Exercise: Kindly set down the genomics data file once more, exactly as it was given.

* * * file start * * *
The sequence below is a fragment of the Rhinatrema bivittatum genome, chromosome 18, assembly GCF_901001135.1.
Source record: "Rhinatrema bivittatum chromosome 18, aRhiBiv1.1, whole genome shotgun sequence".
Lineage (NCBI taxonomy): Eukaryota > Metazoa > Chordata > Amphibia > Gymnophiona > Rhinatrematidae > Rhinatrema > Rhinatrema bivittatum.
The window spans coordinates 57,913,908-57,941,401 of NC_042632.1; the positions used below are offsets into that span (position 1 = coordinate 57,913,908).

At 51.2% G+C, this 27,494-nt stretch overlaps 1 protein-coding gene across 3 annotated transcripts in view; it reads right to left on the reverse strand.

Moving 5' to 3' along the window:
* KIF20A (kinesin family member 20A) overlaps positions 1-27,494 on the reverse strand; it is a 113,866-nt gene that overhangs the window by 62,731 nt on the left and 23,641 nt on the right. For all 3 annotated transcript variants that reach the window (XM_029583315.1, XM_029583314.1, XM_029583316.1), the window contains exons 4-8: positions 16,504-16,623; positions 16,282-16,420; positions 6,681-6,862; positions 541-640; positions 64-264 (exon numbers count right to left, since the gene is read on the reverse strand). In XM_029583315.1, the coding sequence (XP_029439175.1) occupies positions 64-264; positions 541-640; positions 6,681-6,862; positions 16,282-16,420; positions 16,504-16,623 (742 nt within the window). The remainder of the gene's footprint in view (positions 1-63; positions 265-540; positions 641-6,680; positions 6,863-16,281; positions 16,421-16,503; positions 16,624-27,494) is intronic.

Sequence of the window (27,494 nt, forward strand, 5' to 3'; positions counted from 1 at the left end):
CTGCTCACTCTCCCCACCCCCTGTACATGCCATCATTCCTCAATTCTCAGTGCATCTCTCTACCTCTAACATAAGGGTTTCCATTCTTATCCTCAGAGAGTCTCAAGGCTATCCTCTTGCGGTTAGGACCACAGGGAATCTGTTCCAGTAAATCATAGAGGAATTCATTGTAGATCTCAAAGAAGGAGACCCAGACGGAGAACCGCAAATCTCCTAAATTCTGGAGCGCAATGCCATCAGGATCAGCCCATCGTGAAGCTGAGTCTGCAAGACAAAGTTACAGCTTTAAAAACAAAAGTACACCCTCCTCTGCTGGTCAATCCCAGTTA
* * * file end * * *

The sequence below is a fragment of the Rhinatrema bivittatum genome, chromosome 18, assembly GCF_901001135.1.
Source record: "Rhinatrema bivittatum chromosome 18, aRhiBiv1.1, whole genome shotgun sequence".
Lineage (NCBI taxonomy): Eukaryota > Metazoa > Chordata > Amphibia > Gymnophiona > Rhinatrematidae > Rhinatrema > Rhinatrema bivittatum.
The window spans coordinates 57,913,908-57,941,401 of NC_042632.1; the positions used below are offsets into that span (position 1 = coordinate 57,913,908).

At 51.2% G+C, this 27,494-nt stretch overlaps 1 protein-coding gene across 3 annotated transcripts in view; it reads right to left on the reverse strand.

Moving 5' to 3' along the window:
* KIF20A (kinesin family member 20A) overlaps positions 1-27,494 on the reverse strand; it is a 113,866-nt gene that overhangs the window by 62,731 nt on the left and 23,641 nt on the right. For all 3 annotated transcript variants that reach the window (XM_029583315.1, XM_029583314.1, XM_029583316.1), the window contains exons 4-8: positions 16,504-16,623; positions 16,282-16,420; positions 6,681-6,862; positions 541-640; positions 64-264 (exon numbers count right to left, since the gene is read on the reverse strand). In XM_029583315.1, the coding sequence (XP_029439175.1) occupies positions 64-264; positions 541-640; positions 6,681-6,862; positions 16,282-16,420; positions 16,504-16,623 (742 nt within the window). The remainder of the gene's footprint in view (positions 1-63; positions 265-540; positions 641-6,680; positions 6,863-16,281; positions 16,421-16,503; positions 16,624-27,494) is intronic.

Sequence of the window (27,494 nt, forward strand, 5' to 3'; positions counted from 1 at the left end):
CTGCTCACTCTCCCCACCCCCTGTACATGCCATCATTCCTCAATTCTCAGTGCATCTCTCTACCTCTAACATAAGGGTTTCCATTCTTATCCTCAGAGAGTCTCAAGGCTATCCTCTTGCGGTTAGGACCACAGGGAATCTGTTCCAGTAAATCATAGAGGAATTCATTGTAGATCTCAAAGAAGGAGACCCAGACGGAGAACCGCAAATCTCCTAAATTCTGGAGCGCAATGCCATCAGGATCAGCCCATCGTGAAGCTGAGTCTGCAAGACAAAGTTACAGCTTTAAAAACAAAAGTACACCCTCCTCTGCTGGTCAATCCCAGTTA